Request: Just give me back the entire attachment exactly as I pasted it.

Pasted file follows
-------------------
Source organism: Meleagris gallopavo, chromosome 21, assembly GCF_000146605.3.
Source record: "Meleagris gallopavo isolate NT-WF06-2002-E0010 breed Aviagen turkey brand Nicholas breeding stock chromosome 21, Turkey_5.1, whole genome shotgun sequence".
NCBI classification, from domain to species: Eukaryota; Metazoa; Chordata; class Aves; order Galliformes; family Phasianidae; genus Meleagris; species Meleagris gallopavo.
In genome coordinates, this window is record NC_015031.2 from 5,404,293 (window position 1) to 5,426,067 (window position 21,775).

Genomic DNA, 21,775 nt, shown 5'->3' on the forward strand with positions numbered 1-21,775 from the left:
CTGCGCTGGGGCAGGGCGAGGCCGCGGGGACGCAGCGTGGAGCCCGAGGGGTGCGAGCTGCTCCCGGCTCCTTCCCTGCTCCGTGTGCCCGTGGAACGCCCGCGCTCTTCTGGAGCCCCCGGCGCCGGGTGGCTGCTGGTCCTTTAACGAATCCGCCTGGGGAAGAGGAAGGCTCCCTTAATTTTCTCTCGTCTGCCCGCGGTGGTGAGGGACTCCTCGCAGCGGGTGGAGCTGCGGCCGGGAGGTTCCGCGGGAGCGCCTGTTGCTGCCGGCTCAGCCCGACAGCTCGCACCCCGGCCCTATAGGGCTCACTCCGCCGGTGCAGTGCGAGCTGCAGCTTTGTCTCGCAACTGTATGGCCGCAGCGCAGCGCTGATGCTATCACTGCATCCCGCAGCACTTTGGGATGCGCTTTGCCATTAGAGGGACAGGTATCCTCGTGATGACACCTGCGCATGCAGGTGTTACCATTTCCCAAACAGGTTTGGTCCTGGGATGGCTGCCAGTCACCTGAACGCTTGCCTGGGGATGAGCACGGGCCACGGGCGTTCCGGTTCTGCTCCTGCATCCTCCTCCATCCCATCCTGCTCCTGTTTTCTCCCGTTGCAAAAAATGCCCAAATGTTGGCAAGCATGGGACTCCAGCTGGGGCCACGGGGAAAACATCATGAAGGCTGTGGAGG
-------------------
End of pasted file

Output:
Source organism: Meleagris gallopavo, chromosome 21, assembly GCF_000146605.3.
Source record: "Meleagris gallopavo isolate NT-WF06-2002-E0010 breed Aviagen turkey brand Nicholas breeding stock chromosome 21, Turkey_5.1, whole genome shotgun sequence".
NCBI classification, from domain to species: Eukaryota; Metazoa; Chordata; class Aves; order Galliformes; family Phasianidae; genus Meleagris; species Meleagris gallopavo.
In genome coordinates, this window is record NC_015031.2 from 5,404,293 (window position 1) to 5,426,067 (window position 21,775).

Genomic DNA, 21,775 nt, shown 5'->3' on the forward strand with positions numbered 1-21,775 from the left:
CTGCGCTGGGGCAGGGCGAGGCCGCGGGGACGCAGCGTGGAGCCCGAGGGGTGCGAGCTGCTCCCGGCTCCTTCCCTGCTCCGTGTGCCCGTGGAACGCCCGCGCTCTTCTGGAGCCCCCGGCGCCGGGTGGCTGCTGGTCCTTTAACGAATCCGCCTGGGGAAGAGGAAGGCTCCCTTAATTTTCTCTCGTCTGCCCGCGGTGGTGAGGGACTCCTCGCAGCGGGTGGAGCTGCGGCCGGGAGGTTCCGCGGGAGCGCCTGTTGCTGCCGGCTCAGCCCGACAGCTCGCACCCCGGCCCTATAGGGCTCACTCCGCCGGTGCAGTGCGAGCTGCAGCTTTGTCTCGCAACTGTATGGCCGCAGCGCAGCGCTGATGCTATCACTGCATCCCGCAGCACTTTGGGATGCGCTTTGCCATTAGAGGGACAGGTATCCTCGTGATGACACCTGCGCATGCAGGTGTTACCATTTCCCAAACAGGTTTGGTCCTGGGATGGCTGCCAGTCACCTGAACGCTTGCCTGGGGATGAGCACGGGCCACGGGCGTTCCGGTTCTGCTCCTGCATCCTCCTCCATCCCATCCTGCTCCTGTTTTCTCCCGTTGCAAAAAATGCCCAAATGTTGGCAAGCATGGGACTCCAGCTGGGGCCACGGGGAAAACATCATGAAGGCTGTGGAGG